Seeking Caregivers?


From those seeking practical dementia related advice, that’s my most Frequently Asked Question to date.  The answer is, “lots of places.”  Over the years, Gary’s care needs ranged from accompanying him on a walk with him, to complete physical care.  We had a team of family, friends, volunteers from church, agency care givers, private hire care givers and home health aides (through hospice).

Perhaps you can no longer leave your loved one alone.  You need to go to work, or need respite time.  You are ready to hire a care giver.  I hope that my experiences will be helpful as you navigate this new season in your family’s life.    

For both my parents (in their 90’s) and Gary, I have used a care giving agency AND have hired my own caregivers.  Between my mom and dad, and Gary, I was managing eight caregivers concurrently, for over a year.   There are benefits and challenges with each method.  Mainly it depends on your availability and your personality. 

Many think it is not possible to have private pay caregivers and do it legally, without paying “cash under the table” to hide the income, but this is not true.  Payroll can be done properly with use of an online payroll system.  There are many payroll services, but I used $20/month. At hiring time, I entered the employee’s information, then each week, entered their hours and mileage if any.  Intuit generated the pay stub and I wrote the check.  Caregivers are classified as Household Employees by the IRS so you don’t have to withhold their personal income tax.  You DO however have to withhold and contribute for FICA (Social Security and Medicare) and a few other taxes, but like I said, Intuit does all this calculating for you.  Then they generate the Quarterly tax forms when they are due. 

These observations are based on my experience and are intended as an overview.  Please do your own research regarding your own situation.

This entire post (including the table below) is available as a pdf file. To print, click HERE

A couple of suggestions to get started if you choose to…

 Use an agency

 1.      Ask around for some word-of-mouth recommendations.

 2.      Call the agency to set up an interview.

 OR...Hire your own caregivers

 1.      Be sure you have the personality to hire and fire, keep records, and do payroll, AND the connections where you can find some good, qualified people.  I personally would be hesitant to advertise in the paper.  I met someone in our Alz. support ministry at our church, and also advertised for caregivers in our church opportunity sheet.  Either way, you’ll need to manage the caregivers, by training them to the specifics that your loved one needs.  (Their tastes in food, music, tv, hobbies, etc.) 

2.      Call your homeowner’s insurance.  Ask them if they cover household workers if they get injured in your home

3.      Ask around.  Talk to lots of friends and acquaintances.  Maybe someone knows someone…etc.  Run an ad in your church opportunity sheet.  State the job requirements, hours rate of pay, and the qualifications you require.

SAMPLE:  Elderly couple in Santa Clarita, need part time caregiver.  Must be able to assist with transfers from bed to wheelchair, provide transportation to appointments, (fit wheelchair/walker in trunk and have a good driving record. Assistance with phone calls.  Housekeeping (laundry, meals, cleaning, etc).  Assistance with bathing.   Certified Nursing Assistant level of experience preferred but not required.  Must have strong communication skills.  Character and/or professional references needed.  Rate: $10/hour and $.50 per mile for use of car.  2-3 days needed.  (Especially weekends) 7:00am-3:30pm.  Payroll status: “Household employee” for tax purposes.  Contact information: (your info here)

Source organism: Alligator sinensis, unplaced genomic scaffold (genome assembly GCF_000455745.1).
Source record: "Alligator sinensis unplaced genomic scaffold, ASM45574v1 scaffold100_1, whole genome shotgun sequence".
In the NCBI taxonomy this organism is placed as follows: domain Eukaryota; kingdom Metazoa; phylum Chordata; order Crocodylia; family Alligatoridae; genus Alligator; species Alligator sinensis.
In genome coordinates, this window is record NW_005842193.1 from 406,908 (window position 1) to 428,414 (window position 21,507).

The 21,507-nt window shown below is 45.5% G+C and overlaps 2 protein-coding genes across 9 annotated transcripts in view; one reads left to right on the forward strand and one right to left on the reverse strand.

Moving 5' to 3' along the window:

4.      Integrate the paid caregivers with the free services available.   Friends or family who offer to help regularly, Hospice aids (if hospice is involved) should be worked into the routine for your loved one.  If a friend has offered to help you on a regular basis, reduce your care giving needs by that amount of time.    

5.      Be flexible.  There may be seasons when an agency is a better fit than a private caregiver.  For instance, most of our caregivers were folks from our church, so when it became impossible for Gary to attend church with me, we had an agency caregiver who was willing to work on Sundays.

6.      Build a team.  We started with one agency caregiver, and as Gary’s needs increased over several years, we eventually had four plus a hospice aide.  If someone was sick, or planning to be out of town, it gave me some others to call on.  Sometimes my plans had to be changed, because there was no one available, but that was true with the agency too.

Take your time in deciding what to do.  It may feel like you must decide immediately but a little more thought sometimes is just what you need to be confident with your decision.  As with anything new, there is an adjustment period.  Give your choice a chance to work out, before you panic and go back to "square one."  Communicate with your new care giver to help them understand your loved one.  I truly hope you have benefited by our experiences.  Gary would be pleased as well.  

Please feel free to ask questions in the comments below.